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Organ Works of Leo Sowerby, Lorenz Maycher, Organist
"It is difficult to imagine anyone not falling in love with this exciting disc . . ." American Record Guide - [OAR-310]

Lorenz Maycher plays the 1949 Æolian-Skinner organ at First Presbyterian Church, Kilgore, Texas.

Comes Autumn Time
Requiescat in pace
Air with Variations
Whimsical Variations
Dialog (with pianist James Culp)
Carillon (played on this organ by William Watkins, recorded 1951)

Reviews David Mulbury in American Record Guide:
Lorenz Maycher is an unusually gifted American organist . . . It is difficult to imagine anyone not falling in love with this exciting disc, so well recorded and produced. The recording is an appropriate tribute to Leo Sowerby, an important American composer, whose beautiful music should be more widely appreciated and enjoyed . . . While there is rich diversity and scope in Sowerby's music (over 550 scores), it is often bittersweet, nostagic, and evocative of an era now past — a time that unfortunately cannot be brought back except through such music . . ."

Leo Sowerby
The influence of Leo Sowerby (1895-1968) in American music remains tremendous today. One could mention the sheer volume of his work, the Prix de Rome, the Pulitzer Prize, the performances world-wide by orchestras and soloists, his accomplishments as a teacher, his humility. But in this recording we are highlighting some of his organ compositions, not unknown but not frequently played, which indicate the many-sided colors of his genius.

Comes Autumn Time, 1916, shows the young Sowerby to be a true poet of the organ. A virtuosic, fiery piece, it builds to a majestic climax. One theme plays a leading part throughout.
Requiescat in Pace, 1920, another powerful tone-poem, utilizes the entire dynamic range of the organ. Again a single melody is developed to an amazing degree.

Air with Variations, 1933, begins with an inspired melody which Sowerby develops through an increasingly complex set of variations. He arrives at a forte, dissonant passage and then melts into an incredibly lovely final statement. The piece ends reflectively.

Arioso, 1942, while appearing to be a piece in free style, shows how disciplined was Sowerby's work. An opening melody, played on a reed stop, is followed by a middle section, seemingly improvisatory but actually tight-knit. The opening melody then returns in a much grander sound and leads to a quiet ending.
In the jaunty Whimsical Variations, 1950, the listener quickly sees that there is nothing here in the usual sense of the word "whimsical." Rather, a serious mind explores in clever detail the possibilities of the opening theme.

The opening movement of the Sonatina, 1944, contains an extraordinarily imaginative series of variations over a constantly repeated theme. Technically it cannot be called either a passacaglia or a chaconne since it is in 4/4 time, but the format is otherwise like that of a chaconne, with the theme being repeated in both lower and higher voices. The second movement is one of Sowerby's most beautiful adagios, and the final one is a dashing, brilliant rondo.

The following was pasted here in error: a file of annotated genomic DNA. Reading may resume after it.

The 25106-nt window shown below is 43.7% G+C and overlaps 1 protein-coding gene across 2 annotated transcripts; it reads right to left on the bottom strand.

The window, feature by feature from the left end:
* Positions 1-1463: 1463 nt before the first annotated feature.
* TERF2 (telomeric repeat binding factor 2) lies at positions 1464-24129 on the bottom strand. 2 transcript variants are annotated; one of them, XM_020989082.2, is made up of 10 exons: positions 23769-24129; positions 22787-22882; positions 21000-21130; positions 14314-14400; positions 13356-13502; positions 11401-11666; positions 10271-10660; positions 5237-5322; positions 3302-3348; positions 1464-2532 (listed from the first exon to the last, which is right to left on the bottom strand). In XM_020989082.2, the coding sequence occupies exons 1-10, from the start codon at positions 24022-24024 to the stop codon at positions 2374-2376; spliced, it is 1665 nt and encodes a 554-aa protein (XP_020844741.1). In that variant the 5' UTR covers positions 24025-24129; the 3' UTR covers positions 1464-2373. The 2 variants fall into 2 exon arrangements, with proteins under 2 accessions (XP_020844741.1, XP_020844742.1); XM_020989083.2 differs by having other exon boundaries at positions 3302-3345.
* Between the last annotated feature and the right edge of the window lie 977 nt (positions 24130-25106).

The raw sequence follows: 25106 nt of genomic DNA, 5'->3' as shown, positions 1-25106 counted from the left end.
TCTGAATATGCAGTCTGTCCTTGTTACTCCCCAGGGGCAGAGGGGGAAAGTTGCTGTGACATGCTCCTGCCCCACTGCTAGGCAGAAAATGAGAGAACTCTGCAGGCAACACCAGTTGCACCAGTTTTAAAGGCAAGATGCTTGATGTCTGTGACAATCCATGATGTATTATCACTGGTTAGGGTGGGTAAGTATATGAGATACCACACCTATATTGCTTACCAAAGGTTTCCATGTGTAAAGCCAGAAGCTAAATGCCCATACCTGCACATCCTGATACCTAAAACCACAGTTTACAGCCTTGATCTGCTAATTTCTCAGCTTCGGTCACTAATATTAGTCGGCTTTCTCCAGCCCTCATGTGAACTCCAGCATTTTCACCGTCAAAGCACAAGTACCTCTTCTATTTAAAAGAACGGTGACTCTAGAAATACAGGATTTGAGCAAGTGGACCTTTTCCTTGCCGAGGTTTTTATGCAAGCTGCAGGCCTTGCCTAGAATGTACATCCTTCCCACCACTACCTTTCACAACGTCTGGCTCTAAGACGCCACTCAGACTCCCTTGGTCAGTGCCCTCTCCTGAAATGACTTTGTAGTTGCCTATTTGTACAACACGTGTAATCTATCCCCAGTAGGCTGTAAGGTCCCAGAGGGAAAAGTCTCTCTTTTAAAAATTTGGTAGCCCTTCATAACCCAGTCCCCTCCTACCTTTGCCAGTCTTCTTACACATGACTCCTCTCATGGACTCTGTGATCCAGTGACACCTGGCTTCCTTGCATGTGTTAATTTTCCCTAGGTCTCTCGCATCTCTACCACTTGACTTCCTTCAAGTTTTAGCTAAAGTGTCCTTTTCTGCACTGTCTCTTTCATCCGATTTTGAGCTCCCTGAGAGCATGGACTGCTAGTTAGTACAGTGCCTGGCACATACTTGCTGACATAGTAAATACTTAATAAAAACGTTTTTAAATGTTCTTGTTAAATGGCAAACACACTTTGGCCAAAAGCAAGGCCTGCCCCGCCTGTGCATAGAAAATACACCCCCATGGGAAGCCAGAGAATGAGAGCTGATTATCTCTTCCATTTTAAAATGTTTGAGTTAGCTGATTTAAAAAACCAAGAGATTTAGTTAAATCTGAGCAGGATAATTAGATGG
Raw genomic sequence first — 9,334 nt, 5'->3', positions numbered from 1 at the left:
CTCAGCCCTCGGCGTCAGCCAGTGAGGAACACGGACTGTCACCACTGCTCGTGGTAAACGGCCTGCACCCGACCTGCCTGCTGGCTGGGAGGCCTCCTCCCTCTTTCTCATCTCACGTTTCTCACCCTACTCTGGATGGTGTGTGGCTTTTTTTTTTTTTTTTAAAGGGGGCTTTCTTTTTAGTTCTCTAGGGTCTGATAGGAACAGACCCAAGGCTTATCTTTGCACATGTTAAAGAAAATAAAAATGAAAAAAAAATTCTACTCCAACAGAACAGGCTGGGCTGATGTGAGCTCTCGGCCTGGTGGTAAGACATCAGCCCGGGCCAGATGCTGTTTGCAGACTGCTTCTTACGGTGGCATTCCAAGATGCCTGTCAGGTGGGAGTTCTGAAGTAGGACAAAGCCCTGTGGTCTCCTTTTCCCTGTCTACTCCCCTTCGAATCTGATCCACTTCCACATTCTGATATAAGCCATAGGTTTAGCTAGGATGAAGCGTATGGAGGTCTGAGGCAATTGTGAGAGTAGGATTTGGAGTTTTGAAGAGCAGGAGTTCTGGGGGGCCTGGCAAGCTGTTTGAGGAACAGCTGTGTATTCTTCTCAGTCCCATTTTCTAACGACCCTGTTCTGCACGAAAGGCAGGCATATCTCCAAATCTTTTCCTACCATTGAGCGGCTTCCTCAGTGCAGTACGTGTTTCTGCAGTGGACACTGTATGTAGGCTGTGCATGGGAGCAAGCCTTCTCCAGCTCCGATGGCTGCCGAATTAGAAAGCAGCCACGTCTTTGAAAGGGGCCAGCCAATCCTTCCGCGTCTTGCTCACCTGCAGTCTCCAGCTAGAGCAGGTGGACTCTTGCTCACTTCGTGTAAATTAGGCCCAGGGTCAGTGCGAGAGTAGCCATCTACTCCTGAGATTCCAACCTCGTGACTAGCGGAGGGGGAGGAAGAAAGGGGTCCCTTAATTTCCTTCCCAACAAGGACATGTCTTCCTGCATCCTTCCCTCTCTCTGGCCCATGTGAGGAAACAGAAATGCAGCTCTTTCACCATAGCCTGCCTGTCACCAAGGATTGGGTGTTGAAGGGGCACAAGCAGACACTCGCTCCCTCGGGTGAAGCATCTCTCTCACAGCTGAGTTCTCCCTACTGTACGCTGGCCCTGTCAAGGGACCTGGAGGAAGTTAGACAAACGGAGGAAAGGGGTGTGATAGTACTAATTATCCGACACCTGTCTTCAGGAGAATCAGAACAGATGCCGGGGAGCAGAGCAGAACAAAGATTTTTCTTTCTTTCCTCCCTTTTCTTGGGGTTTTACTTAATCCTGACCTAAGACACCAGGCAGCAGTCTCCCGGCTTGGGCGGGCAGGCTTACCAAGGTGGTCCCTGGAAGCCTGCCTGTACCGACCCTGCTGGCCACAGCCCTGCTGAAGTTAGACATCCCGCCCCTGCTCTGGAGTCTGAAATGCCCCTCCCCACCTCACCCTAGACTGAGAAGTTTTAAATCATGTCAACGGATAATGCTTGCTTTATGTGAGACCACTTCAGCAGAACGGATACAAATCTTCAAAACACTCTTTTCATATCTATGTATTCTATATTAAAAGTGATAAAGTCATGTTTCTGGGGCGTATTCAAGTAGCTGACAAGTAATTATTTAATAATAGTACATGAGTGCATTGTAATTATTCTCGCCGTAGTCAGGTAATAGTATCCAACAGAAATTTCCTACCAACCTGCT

The Dialog, 1967, for organ and piano, tackles a difficult and seldom-rewarding medium. The organ and the piano do not usually blend, for some aesthetic reasons that defy explanation. But Sowerby treats them from an intimate knowledge of each; the result is startlingly successful.

In later life, Sowerby eschewed the Carillon, 1917, as not characteristic of his mature musical thought. It has, however, remained popular. It contains not only his usual carefully worked-out form but also a series of evocative, warm melodies.
Notes by William Watkins

1949 Aeolian-Skinner Organ Co., Boston, Op. 1173
The organ in The First Presbyterian Church of Kilgore, Texas, was developed over a period of longer than thirty years under the guidance of the late Roy Perry, organist and choirmaster at First Presbyterian from 1932 until 1972. A memorial gift of Mrs. W. R. Crim and her family, the instrument began life as a small Pilcher organ in the previous building. In 1935, the organ was rebuilt and enlarged by the M. P. Moller Company, and then was moved to the present building when it was erected in 1939.

The major portion of the instrument, built in 1949, was designed by the late G. Donald Harrison, president of the Aeolian-Skinner Organ Co. of Boston from 1932 until his death in 1956. Opus 1173 remained one of his favorite organs and the console bears his signature. In the early 1950's, Aeolian-Skinnner initiated the "King of Instruments" series of recordings to demonstrate some of their fine instruments as played by leading organists. Volume I introduced the series with narration by Mr. Harrison interspersed among musical examples, many of which were played on Opus 1173. The organ was again featured in Volumes II and X.